When an angel investor invests in your company, they usually use their own capital and will own shares in the company. They provide enough money and resources so that no other investor joins the party down the line.

They also actively participate in the day-to-day running of the business and will expect to have a voice in the decision-making that goes on to push the company forward. Giants like Apple and Amazon all draw their roots in angel investment.

Here are the top six things that matter the most to angel investors before they can consider investing in your business.

  1. The passion, commitment, quality, and integrity of the company’s founders
  2. The market’s “need” that’s being addressed by the business. It needs to be an opportunity that provides the potential for the company to grow exponentially
  3. A well-thought-out and detailed business plan with early signs of gaining momentum
  4. Evidence of innovation, unique technologies, and valuable intellectual property
  5. An objective valuation of the company with investor-friendly terms

Angel investment is somewhere in the ballpark of $25,000 to $100,000 on average, although it can be higher.

Type 3: Venture Capitalist

Whereas an angel investor comes into a company that is in its infancy stages, venture capitalists come in when the business is expanding, and perhaps venturing into riskier territory.

They don’t use their own money to invest in the business. Instead, they use the pooled resources of other investors to buy shares in the company in question.

That is not to say that a venture capitalist can’t come into a company when it is still in its infancy stages. They can, but it’s rare.

If this is the type of investor you’re looking for, they’ll need to see that your business has a solid management team in place, and already has a proven track record of success.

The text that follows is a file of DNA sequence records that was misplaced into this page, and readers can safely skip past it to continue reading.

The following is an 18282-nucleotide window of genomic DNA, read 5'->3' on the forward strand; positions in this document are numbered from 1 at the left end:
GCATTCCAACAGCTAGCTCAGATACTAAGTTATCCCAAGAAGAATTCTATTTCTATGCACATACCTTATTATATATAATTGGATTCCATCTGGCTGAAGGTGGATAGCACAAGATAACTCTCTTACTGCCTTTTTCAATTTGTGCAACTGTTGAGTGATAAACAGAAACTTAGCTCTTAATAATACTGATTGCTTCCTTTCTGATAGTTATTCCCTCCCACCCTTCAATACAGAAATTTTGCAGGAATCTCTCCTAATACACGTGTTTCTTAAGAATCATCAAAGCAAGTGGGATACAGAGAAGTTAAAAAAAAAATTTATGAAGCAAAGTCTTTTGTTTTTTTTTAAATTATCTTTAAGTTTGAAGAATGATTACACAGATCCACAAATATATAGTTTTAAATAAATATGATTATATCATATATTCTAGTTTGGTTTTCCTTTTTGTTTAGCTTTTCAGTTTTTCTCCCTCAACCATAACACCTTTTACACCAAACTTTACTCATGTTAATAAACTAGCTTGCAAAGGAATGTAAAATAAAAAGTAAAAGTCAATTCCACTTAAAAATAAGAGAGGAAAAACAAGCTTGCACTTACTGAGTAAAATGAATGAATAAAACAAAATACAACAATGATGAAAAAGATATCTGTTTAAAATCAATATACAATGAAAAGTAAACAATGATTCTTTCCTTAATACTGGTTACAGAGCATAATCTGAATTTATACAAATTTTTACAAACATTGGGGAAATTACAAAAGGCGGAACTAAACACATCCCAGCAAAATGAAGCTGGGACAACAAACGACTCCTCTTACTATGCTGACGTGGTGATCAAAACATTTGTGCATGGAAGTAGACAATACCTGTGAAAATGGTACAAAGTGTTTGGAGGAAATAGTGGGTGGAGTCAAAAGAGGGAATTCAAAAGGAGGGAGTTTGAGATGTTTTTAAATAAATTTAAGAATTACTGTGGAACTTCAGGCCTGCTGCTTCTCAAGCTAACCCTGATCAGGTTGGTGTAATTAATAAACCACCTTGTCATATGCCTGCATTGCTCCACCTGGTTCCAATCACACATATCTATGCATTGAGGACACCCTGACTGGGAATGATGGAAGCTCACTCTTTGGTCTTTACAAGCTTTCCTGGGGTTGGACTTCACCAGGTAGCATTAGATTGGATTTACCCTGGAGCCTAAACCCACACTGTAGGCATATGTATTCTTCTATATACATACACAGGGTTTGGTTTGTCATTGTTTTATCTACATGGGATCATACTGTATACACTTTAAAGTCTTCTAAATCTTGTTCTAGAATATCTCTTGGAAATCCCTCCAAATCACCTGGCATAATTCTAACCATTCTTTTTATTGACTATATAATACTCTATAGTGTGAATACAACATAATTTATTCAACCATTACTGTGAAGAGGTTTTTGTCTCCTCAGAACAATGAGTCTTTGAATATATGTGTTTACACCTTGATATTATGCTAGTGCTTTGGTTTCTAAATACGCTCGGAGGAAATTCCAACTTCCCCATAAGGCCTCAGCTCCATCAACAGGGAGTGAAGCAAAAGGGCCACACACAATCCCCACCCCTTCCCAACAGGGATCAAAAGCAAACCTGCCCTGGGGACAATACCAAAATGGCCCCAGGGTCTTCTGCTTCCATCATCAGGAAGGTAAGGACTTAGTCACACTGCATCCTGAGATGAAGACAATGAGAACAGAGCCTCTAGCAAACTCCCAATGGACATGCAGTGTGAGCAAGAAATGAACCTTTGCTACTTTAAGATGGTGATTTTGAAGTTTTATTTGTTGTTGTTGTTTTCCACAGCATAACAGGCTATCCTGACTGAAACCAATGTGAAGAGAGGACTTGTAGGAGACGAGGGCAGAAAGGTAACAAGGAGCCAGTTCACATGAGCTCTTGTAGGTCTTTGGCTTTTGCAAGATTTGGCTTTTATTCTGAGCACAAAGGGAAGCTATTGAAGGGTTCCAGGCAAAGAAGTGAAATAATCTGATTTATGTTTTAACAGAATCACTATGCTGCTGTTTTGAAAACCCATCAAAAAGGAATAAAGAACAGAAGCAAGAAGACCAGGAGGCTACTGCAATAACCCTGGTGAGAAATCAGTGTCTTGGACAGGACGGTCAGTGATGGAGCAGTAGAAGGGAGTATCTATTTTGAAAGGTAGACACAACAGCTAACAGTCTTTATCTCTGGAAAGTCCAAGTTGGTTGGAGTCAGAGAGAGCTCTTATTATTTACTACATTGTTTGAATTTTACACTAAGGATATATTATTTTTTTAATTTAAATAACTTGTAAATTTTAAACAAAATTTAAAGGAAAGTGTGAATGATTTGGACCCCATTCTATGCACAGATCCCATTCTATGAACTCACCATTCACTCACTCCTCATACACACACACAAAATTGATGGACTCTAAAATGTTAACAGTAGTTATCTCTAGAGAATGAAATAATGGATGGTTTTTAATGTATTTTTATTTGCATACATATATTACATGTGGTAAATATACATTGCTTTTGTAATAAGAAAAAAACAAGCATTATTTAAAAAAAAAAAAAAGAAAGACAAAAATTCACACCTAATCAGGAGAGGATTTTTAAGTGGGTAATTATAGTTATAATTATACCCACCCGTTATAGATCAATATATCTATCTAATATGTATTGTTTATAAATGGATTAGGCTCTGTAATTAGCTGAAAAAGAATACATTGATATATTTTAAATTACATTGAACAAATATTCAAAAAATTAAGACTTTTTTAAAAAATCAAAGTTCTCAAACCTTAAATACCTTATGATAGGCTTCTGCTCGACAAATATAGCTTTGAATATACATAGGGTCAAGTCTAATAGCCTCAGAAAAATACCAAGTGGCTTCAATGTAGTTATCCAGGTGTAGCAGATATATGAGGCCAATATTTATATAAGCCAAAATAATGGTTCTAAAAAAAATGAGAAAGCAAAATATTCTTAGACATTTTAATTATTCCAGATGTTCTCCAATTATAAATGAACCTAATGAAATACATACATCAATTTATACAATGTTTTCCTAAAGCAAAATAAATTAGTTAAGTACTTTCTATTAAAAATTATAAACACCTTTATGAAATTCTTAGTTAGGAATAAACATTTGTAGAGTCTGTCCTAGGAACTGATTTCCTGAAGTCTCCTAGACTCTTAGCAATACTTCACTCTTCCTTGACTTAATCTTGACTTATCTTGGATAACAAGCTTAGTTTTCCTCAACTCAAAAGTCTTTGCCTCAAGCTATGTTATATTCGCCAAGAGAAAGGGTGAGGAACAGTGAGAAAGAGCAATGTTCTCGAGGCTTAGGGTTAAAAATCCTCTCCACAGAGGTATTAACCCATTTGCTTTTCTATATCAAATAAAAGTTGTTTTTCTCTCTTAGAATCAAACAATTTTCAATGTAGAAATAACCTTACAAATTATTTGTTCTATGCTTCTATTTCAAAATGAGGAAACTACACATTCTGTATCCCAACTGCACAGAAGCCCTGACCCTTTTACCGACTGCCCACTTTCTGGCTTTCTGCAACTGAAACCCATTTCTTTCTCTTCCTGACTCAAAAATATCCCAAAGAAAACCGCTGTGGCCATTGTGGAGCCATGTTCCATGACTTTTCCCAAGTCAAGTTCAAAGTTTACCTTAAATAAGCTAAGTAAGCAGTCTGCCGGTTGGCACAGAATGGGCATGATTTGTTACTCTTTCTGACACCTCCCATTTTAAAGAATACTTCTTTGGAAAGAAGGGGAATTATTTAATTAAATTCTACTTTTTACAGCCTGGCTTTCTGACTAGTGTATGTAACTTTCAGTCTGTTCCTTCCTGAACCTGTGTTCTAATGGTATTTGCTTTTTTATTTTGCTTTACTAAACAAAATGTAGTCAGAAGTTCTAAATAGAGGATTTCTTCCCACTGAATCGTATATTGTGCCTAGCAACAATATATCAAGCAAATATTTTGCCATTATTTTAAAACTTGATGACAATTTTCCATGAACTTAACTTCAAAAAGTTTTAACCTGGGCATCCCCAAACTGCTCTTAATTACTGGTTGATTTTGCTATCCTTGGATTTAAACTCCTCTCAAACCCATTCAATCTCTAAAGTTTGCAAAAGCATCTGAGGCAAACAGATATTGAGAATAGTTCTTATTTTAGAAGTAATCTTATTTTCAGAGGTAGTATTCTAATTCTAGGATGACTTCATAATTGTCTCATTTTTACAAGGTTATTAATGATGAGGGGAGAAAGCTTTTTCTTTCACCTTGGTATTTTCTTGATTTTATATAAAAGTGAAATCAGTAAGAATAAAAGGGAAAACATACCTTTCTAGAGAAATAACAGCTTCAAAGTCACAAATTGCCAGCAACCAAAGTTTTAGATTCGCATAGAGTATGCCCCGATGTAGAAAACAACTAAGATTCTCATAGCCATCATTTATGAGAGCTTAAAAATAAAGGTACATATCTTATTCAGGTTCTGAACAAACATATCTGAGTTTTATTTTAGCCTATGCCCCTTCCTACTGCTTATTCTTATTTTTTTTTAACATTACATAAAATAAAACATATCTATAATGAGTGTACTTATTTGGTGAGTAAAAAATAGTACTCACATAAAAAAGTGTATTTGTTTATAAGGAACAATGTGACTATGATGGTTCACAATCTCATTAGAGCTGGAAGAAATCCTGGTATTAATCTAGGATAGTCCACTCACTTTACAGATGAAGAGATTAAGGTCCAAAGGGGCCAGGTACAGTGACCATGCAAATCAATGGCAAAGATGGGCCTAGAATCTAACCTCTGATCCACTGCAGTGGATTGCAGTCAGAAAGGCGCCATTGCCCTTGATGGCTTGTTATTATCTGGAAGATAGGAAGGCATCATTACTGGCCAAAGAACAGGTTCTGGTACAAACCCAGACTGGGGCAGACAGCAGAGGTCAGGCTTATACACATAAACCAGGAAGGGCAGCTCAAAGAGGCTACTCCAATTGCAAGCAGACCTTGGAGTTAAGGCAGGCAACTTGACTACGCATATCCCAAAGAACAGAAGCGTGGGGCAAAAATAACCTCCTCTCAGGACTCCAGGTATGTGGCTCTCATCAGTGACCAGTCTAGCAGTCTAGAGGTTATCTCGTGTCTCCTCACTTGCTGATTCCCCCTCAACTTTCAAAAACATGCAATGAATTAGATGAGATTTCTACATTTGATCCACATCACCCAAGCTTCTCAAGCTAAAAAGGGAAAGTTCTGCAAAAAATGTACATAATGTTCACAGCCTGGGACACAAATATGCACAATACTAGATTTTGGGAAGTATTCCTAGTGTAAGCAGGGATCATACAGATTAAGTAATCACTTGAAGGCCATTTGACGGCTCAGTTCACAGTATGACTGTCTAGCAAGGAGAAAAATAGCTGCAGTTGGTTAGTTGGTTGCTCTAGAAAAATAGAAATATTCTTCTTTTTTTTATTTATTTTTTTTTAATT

Here’s what a venture capital fund manager may want you to do before they decide to give you the investment you seek.

  1. Quantify the market problem you’re solving and explain the unique solution you’re offering, alongside any related technologies
  2. Have a solid and credible business plan that displays the vision for your company over the next 5-7 years
  3. Candidly outline the strengths and weaknesses of the management team you have in place
  4. Provide competitor and customer analysis
  5. Explain your intellectual property strategy
  6. Justify the amount of capital you require and what you’ll use it for

Venture capitalists typically invest larger amounts of money. It could be anywhere from $500,000 to $100,000,000.

Where to Find Personal Investors for Small Business

Now that you know about the three main types of personal investors for small business that exist, you’re probably wondering where to find them.

For starters, you can approach your friends or family for funding. You could also go online to search for angel investors.

The third option would be to connect with government-backed venture capital funds like VC Limited Partnerships, Early Stage VC Limited Partnerships, and several others. Be prepared to do what it takes to get the funding you need to grow your company.

In the meantime, use our online tool to find and compare unsecured business loans from any of the 70+ non-bank business lenders registered on our platform. Grow your business today, and watch it soar to new heights.